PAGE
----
Many companies have already made difficult decisions, some are making them now, and we will all have more to make in the future. In such an uncertain economic environment, hiring and workforce needs are difficult to understand and impossible to pin down. Which is why workforce planning is your most important HR tool right now.
What Does Workforce Planning Do?
While always a helpful and necessary activity, workforce planning can help create a roadmap for how to navigate the COVID-19 landscape. Companies are always thinking about their future workforce needs, but as the curve of confirmed cases rises and falls region-by-region, the immediate concern is how to plan for immediate needs, sudden changes, new regulations, and evolving revenue projections.
While a 1, 3, or 5 year workforce plan may look at things future product launches, venture capital funding, or department expansion, the current landscape requires planning for scenarios such as what happens if clients are quickly lost or gained, essential employees need to resign or take time off to fill a childcare gap, and what to do when things start to ramp back up to normal.
For our business earlier this year, we created simple stages for protocols given different scenarios of spread that serve immediate needs. And while that serves an important purpose in the workplace so that all employees know what to expect and what to do, action is still required to ensure that the company is able to sustain itself through the duration of the crisis.
Longevity Through a Crisis
The most simple answer is that the key to survival is maintaining enough cash to stay afloat until the economy begins to recover along with an executable plan for how to grow again when the time is right. Of course, that’s easier said than done, and it will require a strategic and tactful workforce planning strategy to make it happen. While contractions are never a fun solution, having a plan that is clear, objective, and strategic can make the process as painless as possible during a delicate time.
A Careful Strategy for both Hiring and Reductions
An effective workforce planning strategy during a downturn requires the following considerations:
- A re-forecasted business model or projection of the impact you think the new climate will have on you. For example, today, a company in the virtual learning or online event industry needs a very different plan than a local restaurant chain.
- How many people in each role do you need to accomplish these re-forecasted goals?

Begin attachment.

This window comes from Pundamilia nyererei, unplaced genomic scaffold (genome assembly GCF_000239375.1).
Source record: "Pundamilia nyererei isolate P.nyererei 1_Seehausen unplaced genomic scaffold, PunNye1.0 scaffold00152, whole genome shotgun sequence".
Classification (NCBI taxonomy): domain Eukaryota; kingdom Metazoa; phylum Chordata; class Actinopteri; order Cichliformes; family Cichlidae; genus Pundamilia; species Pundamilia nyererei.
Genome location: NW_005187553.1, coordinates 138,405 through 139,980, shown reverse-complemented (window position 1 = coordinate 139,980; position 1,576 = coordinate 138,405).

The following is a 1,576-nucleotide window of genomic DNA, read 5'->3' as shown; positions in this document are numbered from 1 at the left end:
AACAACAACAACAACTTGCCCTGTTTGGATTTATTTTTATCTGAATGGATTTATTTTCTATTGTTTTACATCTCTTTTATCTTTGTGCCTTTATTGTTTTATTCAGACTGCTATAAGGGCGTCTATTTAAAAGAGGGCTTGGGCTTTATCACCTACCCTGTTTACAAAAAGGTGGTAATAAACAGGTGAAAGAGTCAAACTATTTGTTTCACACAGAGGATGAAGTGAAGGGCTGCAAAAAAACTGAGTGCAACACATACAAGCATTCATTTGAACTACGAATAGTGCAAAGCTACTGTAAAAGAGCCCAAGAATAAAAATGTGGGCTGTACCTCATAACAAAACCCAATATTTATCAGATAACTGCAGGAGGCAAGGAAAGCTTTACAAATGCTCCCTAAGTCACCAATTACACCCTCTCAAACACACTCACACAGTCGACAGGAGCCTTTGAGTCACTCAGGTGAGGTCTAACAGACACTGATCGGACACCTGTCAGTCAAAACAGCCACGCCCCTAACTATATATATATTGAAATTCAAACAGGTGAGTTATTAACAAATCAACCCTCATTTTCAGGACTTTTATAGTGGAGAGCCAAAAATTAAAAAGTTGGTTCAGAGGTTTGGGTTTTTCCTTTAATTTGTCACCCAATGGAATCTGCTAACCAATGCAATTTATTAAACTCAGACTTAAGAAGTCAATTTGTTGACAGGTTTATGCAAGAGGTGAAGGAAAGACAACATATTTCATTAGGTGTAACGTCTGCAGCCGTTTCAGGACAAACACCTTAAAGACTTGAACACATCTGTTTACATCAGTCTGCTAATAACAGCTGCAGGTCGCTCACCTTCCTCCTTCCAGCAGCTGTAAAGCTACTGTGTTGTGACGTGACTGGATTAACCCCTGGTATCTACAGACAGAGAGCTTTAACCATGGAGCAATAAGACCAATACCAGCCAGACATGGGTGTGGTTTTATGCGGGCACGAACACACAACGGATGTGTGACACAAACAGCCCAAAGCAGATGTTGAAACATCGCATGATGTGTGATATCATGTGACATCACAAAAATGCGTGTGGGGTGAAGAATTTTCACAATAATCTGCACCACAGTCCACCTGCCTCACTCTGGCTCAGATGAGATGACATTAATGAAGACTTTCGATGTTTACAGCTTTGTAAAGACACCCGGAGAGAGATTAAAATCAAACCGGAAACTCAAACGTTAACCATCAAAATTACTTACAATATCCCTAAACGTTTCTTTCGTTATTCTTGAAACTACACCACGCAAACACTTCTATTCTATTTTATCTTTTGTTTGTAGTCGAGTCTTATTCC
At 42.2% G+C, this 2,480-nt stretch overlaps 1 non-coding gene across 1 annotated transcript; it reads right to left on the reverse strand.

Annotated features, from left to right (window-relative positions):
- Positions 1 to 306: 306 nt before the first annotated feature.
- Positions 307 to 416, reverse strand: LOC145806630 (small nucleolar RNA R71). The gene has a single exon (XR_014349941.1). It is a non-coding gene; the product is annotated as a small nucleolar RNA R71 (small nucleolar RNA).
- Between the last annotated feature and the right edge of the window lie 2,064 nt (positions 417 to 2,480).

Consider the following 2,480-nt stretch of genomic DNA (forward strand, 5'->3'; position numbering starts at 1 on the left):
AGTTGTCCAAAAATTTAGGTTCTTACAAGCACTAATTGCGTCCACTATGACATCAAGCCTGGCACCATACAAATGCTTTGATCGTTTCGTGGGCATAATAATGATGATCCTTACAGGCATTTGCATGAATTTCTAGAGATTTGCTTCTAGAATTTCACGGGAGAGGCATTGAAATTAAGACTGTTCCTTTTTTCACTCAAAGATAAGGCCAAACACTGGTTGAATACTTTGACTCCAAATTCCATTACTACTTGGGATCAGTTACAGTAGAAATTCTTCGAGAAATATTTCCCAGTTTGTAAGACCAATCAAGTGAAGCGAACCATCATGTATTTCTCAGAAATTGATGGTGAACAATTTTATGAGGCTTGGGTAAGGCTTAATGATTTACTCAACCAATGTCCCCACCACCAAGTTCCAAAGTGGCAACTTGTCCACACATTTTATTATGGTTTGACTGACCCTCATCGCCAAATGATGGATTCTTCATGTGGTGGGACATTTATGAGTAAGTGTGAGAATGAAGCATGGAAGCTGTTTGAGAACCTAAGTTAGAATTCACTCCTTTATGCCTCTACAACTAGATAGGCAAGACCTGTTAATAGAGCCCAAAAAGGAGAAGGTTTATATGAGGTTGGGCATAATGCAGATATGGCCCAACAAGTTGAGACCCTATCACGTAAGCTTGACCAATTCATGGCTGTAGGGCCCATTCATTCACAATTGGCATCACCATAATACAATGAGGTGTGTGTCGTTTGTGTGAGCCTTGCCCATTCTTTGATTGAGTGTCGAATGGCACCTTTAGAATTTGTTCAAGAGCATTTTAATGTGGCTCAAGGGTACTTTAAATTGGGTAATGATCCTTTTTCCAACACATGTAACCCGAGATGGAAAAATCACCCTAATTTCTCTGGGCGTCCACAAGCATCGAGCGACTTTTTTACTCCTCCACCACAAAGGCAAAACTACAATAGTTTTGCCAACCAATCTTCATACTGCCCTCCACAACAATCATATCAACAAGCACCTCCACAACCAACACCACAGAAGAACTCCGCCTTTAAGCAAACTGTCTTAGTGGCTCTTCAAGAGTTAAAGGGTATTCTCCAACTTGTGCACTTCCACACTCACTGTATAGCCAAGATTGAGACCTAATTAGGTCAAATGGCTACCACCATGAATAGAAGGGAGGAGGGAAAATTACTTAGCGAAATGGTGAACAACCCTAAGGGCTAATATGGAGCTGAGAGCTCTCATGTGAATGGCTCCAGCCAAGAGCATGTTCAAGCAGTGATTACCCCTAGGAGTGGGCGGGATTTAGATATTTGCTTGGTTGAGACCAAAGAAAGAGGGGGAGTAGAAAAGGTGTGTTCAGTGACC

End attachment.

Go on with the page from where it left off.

- What impact does that have on overall human capital expenses?
If you need to gear up for growth:
- What is your expected time to hire?
- What are your expected ramp or training times for new hires?
- Will growth in your industry impact employee turnover? If so, when do you expect to need backfills?
If you are facing a reduction:
- Can it be achieved by reducing salaries?
- Will some employees need to be furloughed, and for how long is that sustainable?
- How many employees would need to be laid off?
- What does your revenue stream need look like before you can begin paying full salary again
- What does your revenue stream need to look like before you can bring back furloughs
- What does your revenue stream need to look like before you can start hiring again
Before making any moves, it’s important to have a clear picture of your revenue stream and your expenses. Are you seeing or anticipating recovery to happen quickly? Do you need to find more expenses to cut in order to alleviate layoffs? Were you able to secure funding? Factors like these can be added on a tiered or phased system so as to keep employees at their jobs as long as possible or bring people back to work quickly without risking the longevity of the company.
Additionally, communication and delicacy will be needed. Most employees will not be surprised by these actions, but doing so with grace, transparency, and respect will help in retaining relationships and reputation for when you’re ready to hire again.
And as your business recovers, careful planning and consideration is necessary. Those who have taken pay cuts, for example, will expect full salaries again before new hires are added, and hiring must be done with consideration for those who were let go. Will they be asked to come back? Why or why not? How will you communicate that decision to their former coworkers who saw them be dismissed?
Anticipating an Unwieldy Economy
It’s important to remember during COVID-19 that the curve is not a perfect bell curve. While it may look like today you’re ready to increase salaries and bring back furloughs, there has to be consideration for sudden spikes in community spread of the virus and sudden pitfalls in the economic curve to match. Have contingency plans in place, and be thorough about what signals that you can ramp up hiring sustainably, and what may just be a moment of good fortune. There is no roadmap for a crisis like this, so plan for every last scenario, and act only when you’re confident.